An extradition certification is in order, therefore, where: 1) the judicial officer is authorized to conduct the extradition proceeding; 2) the court has jurisdiction over the fugitive; 3) the applicable treaty is in full force and effect; 4) the crimes for which surrender is requested are covered by the applicable treaty; and 5) there is sufficient evidence to support a finding of probable cause as to each charge for which extradition is sought. See Fernandez v. Phillips, 268 U.S. 311, 312, 45 S.Ct. 541, 69 L.Ed. 970 (1925); see also Foster v. Goldsoll, 48 App.D.C. 505, 517 (1919). Based on the following findings of fact, I conclude that those requirements are satisfied in this case.


1. Ye Gon is a Chinese national with Mexican citizenship who owned and operated businesses in and around Mexico City, Mexico. Aff. ¶¶ 32–36; Apdx. D at D–1, D–2(a), D–2(b), D–3, D–4.

2. Among those businesses was a pharmaceutical importing and brokering company named Unimed Pharm Chem (“Unimed”). Aff. ¶¶ 32–35; Apdx. D at D–2(a), D–2(b), D–3.

3. From 2003 to July 2005, Unimed legally imported 33.875 tons of ephedrine, pseudoephedrine, and pseudoephedrine hydrochloride pursuant to a permit from COFEPRIS.4 Aff. ¶ 37; Apdx. D at D–5(a), D–5(b).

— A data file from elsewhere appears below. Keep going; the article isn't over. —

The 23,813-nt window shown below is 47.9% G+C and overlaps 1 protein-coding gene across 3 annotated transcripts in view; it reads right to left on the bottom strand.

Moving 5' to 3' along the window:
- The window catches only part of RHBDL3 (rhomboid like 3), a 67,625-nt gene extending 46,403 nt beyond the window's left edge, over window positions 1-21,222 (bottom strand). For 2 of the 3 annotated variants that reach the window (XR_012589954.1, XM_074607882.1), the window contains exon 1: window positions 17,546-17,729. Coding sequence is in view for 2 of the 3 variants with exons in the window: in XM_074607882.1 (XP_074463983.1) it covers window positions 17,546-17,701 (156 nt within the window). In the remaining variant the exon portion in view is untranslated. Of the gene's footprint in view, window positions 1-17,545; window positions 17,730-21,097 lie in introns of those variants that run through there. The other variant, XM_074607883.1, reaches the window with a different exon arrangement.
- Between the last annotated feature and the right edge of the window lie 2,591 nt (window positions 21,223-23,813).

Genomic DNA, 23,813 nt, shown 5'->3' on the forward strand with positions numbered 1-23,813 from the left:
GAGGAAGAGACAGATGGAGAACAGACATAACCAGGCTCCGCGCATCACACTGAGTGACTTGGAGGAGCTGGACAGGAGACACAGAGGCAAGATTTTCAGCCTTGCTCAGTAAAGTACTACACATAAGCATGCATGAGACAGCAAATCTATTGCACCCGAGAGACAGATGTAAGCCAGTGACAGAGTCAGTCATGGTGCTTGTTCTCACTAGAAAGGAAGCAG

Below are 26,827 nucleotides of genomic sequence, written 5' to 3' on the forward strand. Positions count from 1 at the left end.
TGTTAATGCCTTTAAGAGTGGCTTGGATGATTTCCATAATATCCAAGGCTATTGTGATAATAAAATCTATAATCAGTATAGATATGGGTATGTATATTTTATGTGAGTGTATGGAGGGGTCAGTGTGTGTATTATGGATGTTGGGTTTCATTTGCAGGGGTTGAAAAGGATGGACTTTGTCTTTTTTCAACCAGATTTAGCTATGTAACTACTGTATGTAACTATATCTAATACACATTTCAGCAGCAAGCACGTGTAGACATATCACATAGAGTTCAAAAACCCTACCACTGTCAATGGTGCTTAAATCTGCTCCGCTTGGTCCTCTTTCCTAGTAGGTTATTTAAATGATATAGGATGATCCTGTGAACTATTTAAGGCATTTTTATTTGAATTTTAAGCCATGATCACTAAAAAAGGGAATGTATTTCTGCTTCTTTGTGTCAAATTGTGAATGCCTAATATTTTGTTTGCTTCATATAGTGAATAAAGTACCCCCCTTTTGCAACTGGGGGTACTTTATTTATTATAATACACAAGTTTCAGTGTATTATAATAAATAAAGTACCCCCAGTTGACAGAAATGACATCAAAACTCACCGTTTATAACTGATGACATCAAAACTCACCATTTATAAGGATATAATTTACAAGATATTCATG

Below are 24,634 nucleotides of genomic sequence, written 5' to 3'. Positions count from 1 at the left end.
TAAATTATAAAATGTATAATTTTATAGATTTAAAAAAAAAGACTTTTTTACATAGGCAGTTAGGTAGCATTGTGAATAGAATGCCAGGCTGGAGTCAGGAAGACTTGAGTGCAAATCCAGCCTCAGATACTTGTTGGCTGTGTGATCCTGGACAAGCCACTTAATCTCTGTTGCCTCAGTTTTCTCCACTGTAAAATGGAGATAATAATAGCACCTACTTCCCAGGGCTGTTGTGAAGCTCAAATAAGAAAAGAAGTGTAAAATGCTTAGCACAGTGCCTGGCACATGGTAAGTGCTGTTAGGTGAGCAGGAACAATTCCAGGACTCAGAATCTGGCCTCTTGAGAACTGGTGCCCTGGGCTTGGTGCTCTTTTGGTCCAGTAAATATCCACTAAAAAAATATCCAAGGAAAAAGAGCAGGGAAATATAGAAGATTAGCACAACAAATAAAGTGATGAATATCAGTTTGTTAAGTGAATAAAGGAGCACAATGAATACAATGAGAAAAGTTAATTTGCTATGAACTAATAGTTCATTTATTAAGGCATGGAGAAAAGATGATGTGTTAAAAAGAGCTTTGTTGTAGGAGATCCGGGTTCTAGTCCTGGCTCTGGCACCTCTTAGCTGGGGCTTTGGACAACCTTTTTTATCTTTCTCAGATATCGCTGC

4. Ephedrine, pseudoephedrine, and pseudoephedrine hydrochloride are classified as psychotropic substances under Mexican health laws, and it is unlawful to import, transport, possess with intent to manufacture, or manufacture such psychotropic substances without a COFEPRIS permit. Apdx. B at 4–9; Apdx. D at D–49.

5. On September 24, 2003, Ye Gon contracted with a Chinese company named Chifeng Arker Pharmaceutical Technology Co., Ltd. (Chifeng Arker) to buy an “intermediate” chemical identified as “hydroxy benzyl-N-methylacetethamine” 5 which, according to the contract, was a precursor chemical that could be used to produce pseudoephedrine or pseudoephedrine hydrochloride. Aff. ¶¶ 37–40; Apdx. D at D–6(a).

6. Ye Gon and his senior chemist, Bernardo Mercado Jimenez (“Jimenez”), both signed the contract on behalf of Unimed. Apdx. D at D–6(a).

7. According to the terms of the contract, Chifeng Arker agreed to sell and Unimed agreed to purchase a minimum of 50 tons of the chemical annually. Aff. ¶ 38; Apdx. D at D–6(a).

8. The contract also called for Chifeng Arker to provide technical support to aid Unimed in the actual production of pseudoephedrine, to include “workshop housing design.” Aff. ¶ 39; Apdx. D at D–6(a), D–6(b).